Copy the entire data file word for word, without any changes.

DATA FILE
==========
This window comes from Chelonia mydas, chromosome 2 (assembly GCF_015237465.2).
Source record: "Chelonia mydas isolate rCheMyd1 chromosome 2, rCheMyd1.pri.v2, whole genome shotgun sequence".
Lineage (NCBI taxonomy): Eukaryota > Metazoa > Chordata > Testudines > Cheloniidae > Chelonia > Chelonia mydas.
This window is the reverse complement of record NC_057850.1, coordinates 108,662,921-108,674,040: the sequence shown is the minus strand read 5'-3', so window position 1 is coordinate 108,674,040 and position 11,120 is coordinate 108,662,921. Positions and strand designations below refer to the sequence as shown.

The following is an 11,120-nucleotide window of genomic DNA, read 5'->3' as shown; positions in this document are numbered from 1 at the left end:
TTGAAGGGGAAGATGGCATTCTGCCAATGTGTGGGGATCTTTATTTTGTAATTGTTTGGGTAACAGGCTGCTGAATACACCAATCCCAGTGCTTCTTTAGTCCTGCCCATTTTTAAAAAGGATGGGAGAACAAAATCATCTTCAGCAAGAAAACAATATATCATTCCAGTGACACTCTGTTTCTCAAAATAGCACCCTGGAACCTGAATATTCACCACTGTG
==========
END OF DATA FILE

This window comes from Chelonia mydas, chromosome 2 (assembly GCF_015237465.2).
Source record: "Chelonia mydas isolate rCheMyd1 chromosome 2, rCheMyd1.pri.v2, whole genome shotgun sequence".
Lineage (NCBI taxonomy): Eukaryota > Metazoa > Chordata > Testudines > Cheloniidae > Chelonia > Chelonia mydas.
This window is the reverse complement of record NC_057850.1, coordinates 108,662,921-108,674,040: the sequence shown is the minus strand read 5'-3', so window position 1 is coordinate 108,674,040 and position 11,120 is coordinate 108,662,921. Positions and strand designations below refer to the sequence as shown.

The following is an 11,120-nucleotide window of genomic DNA, read 5'->3' as shown; positions in this document are numbered from 1 at the left end:
TTGAAGGGGAAGATGGCATTCTGCCAATGTGTGGGGATCTTTATTTTGTAATTGTTTGGGTAACAGGCTGCTGAATACACCAATCCCAGTGCTTCTTTAGTCCTGCCCATTTTTAAAAAGGATGGGAGAACAAAATCATCTTCAGCAAGAAAACAATATATCATTCCAGTGACACTCTGTTTCTCAAAATAGCACCCTGGAACCTGAATATTCACCACTGTG